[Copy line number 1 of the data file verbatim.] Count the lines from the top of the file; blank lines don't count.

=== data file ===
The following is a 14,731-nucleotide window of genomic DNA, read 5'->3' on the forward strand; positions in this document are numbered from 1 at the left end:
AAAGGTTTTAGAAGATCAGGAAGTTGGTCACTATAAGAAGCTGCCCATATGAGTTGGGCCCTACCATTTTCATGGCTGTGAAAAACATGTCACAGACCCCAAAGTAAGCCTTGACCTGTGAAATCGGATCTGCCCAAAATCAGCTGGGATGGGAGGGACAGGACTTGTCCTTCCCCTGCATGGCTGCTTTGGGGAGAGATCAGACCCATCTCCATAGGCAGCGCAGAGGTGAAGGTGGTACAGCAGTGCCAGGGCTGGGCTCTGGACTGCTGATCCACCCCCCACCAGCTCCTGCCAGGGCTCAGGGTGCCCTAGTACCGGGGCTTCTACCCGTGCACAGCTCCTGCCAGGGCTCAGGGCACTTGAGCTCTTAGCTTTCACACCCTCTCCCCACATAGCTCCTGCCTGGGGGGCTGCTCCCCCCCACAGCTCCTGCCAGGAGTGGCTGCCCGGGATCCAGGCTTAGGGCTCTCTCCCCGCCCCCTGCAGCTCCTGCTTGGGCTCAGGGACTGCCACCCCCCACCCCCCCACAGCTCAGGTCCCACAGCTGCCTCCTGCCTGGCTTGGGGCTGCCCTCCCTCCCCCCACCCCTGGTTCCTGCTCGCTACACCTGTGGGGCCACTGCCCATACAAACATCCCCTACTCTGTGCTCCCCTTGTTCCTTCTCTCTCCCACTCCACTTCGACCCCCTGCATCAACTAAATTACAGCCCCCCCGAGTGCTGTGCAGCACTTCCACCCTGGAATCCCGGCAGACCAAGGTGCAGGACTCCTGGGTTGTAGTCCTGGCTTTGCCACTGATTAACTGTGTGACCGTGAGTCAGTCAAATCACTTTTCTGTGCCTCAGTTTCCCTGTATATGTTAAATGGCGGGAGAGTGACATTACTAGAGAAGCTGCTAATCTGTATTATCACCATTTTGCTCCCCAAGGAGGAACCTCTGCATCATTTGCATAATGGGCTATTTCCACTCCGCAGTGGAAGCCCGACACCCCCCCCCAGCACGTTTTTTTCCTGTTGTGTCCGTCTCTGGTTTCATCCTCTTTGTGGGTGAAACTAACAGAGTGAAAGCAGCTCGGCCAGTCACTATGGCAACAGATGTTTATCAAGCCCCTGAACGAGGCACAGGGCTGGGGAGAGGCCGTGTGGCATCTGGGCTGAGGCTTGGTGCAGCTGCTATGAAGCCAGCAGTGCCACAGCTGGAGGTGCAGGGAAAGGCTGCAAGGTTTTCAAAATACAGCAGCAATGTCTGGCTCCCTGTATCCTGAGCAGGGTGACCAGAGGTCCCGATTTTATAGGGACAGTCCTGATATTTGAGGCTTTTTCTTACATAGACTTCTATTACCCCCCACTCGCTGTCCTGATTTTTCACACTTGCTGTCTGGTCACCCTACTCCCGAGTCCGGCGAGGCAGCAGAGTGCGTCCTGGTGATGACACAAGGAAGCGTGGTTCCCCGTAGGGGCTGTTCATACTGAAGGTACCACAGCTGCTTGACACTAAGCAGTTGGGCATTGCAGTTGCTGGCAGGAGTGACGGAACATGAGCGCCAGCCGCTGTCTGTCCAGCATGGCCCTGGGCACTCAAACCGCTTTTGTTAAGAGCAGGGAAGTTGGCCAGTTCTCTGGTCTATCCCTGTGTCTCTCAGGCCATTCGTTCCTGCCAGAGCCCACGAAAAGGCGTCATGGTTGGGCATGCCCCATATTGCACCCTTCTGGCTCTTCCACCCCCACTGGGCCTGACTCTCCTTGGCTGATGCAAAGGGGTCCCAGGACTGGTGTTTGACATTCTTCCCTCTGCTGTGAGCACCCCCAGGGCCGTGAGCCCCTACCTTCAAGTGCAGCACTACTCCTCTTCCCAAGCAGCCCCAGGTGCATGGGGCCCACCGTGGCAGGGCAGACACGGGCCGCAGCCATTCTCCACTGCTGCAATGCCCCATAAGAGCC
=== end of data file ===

The following is a 14,731-nucleotide window of genomic DNA, read 5'->3' on the forward strand; positions in this document are numbered from 1 at the left end: